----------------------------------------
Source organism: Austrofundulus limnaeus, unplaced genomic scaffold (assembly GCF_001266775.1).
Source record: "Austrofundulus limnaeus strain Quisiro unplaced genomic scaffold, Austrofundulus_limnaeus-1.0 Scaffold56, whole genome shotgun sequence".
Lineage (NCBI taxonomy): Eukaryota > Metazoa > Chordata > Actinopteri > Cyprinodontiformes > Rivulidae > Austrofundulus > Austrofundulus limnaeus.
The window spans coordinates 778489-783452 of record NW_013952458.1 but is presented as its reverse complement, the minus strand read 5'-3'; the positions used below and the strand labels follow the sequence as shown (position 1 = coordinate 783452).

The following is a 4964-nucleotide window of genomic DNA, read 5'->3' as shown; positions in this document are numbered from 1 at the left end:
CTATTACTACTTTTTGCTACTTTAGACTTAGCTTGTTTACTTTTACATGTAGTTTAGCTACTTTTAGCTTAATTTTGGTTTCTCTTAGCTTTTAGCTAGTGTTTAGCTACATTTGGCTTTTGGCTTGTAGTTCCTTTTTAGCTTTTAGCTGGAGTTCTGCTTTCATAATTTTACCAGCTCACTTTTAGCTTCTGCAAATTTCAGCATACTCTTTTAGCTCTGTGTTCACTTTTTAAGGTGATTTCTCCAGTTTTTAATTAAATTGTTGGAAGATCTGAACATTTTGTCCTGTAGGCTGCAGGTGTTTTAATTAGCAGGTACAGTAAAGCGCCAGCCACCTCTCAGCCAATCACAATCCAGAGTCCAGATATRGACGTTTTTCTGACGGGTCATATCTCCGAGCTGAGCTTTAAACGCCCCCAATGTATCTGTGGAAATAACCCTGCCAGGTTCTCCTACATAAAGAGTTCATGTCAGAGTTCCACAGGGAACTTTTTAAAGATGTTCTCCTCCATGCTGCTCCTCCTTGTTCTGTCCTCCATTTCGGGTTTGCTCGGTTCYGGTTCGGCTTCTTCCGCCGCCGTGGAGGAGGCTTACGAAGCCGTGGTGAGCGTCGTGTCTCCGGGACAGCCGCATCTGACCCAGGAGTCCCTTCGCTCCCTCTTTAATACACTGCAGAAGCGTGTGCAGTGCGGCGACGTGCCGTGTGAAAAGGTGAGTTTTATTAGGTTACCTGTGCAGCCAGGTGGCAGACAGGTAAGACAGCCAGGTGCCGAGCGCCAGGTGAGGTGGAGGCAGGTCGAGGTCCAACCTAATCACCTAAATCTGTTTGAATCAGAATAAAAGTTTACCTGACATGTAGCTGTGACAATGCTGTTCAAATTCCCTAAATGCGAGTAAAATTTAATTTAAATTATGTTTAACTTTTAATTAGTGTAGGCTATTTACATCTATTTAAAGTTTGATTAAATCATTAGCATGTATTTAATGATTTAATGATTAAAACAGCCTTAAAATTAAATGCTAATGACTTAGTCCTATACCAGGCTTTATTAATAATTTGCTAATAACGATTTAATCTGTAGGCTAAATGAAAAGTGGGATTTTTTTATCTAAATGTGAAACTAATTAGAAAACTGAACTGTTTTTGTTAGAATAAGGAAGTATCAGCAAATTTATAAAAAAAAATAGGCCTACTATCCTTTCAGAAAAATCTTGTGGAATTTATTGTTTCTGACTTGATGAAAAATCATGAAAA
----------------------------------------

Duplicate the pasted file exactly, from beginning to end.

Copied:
Source organism: Austrofundulus limnaeus, unplaced genomic scaffold (assembly GCF_001266775.1).
Source record: "Austrofundulus limnaeus strain Quisiro unplaced genomic scaffold, Austrofundulus_limnaeus-1.0 Scaffold56, whole genome shotgun sequence".
Lineage (NCBI taxonomy): Eukaryota > Metazoa > Chordata > Actinopteri > Cyprinodontiformes > Rivulidae > Austrofundulus > Austrofundulus limnaeus.
The window spans coordinates 778489-783452 of record NW_013952458.1 but is presented as its reverse complement, the minus strand read 5'-3'; the positions used below and the strand labels follow the sequence as shown (position 1 = coordinate 783452).

The following is a 4964-nucleotide window of genomic DNA, read 5'->3' as shown; positions in this document are numbered from 1 at the left end:
CTATTACTACTTTTTGCTACTTTAGACTTAGCTTGTTTACTTTTACATGTAGTTTAGCTACTTTTAGCTTAATTTTGGTTTCTCTTAGCTTTTAGCTAGTGTTTAGCTACATTTGGCTTTTGGCTTGTAGTTCCTTTTTAGCTTTTAGCTGGAGTTCTGCTTTCATAATTTTACCAGCTCACTTTTAGCTTCTGCAAATTTCAGCATACTCTTTTAGCTCTGTGTTCACTTTTTAAGGTGATTTCTCCAGTTTTTAATTAAATTGTTGGAAGATCTGAACATTTTGTCCTGTAGGCTGCAGGTGTTTTAATTAGCAGGTACAGTAAAGCGCCAGCCACCTCTCAGCCAATCACAATCCAGAGTCCAGATATRGACGTTTTTCTGACGGGTCATATCTCCGAGCTGAGCTTTAAACGCCCCCAATGTATCTGTGGAAATAACCCTGCCAGGTTCTCCTACATAAAGAGTTCATGTCAGAGTTCCACAGGGAACTTTTTAAAGATGTTCTCCTCCATGCTGCTCCTCCTTGTTCTGTCCTCCATTTCGGGTTTGCTCGGTTCYGGTTCGGCTTCTTCCGCCGCCGTGGAGGAGGCTTACGAAGCCGTGGTGAGCGTCGTGTCTCCGGGACAGCCGCATCTGACCCAGGAGTCCCTTCGCTCCCTCTTTAATACACTGCAGAAGCGTGTGCAGTGCGGCGACGTGCCGTGTGAAAAGGTGAGTTTTATTAGGTTACCTGTGCAGCCAGGTGGCAGACAGGTAAGACAGCCAGGTGCCGAGCGCCAGGTGAGGTGGAGGCAGGTCGAGGTCCAACCTAATCACCTAAATCTGTTTGAATCAGAATAAAAGTTTACCTGACATGTAGCTGTGACAATGCTGTTCAAATTCCCTAAATGCGAGTAAAATTTAATTTAAATTATGTTTAACTTTTAATTAGTGTAGGCTATTTACATCTATTTAAAGTTTGATTAAATCATTAGCATGTATTTAATGATTTAATGATTAAAACAGCCTTAAAATTAAATGCTAATGACTTAGTCCTATACCAGGCTTTATTAATAATTTGCTAATAACGATTTAATCTGTAGGCTAAATGAAAAGTGGGATTTTTTTATCTAAATGTGAAACTAATTAGAAAACTGAACTGTTTTTGTTAGAATAAGGAAGTATCAGCAAATTTATAAAAAAAAATAGGCCTACTATCCTTTCAGAAAAATCTTGTGGAATTTATTGTTTCTGACTTGATGAAAAATCATGAAAA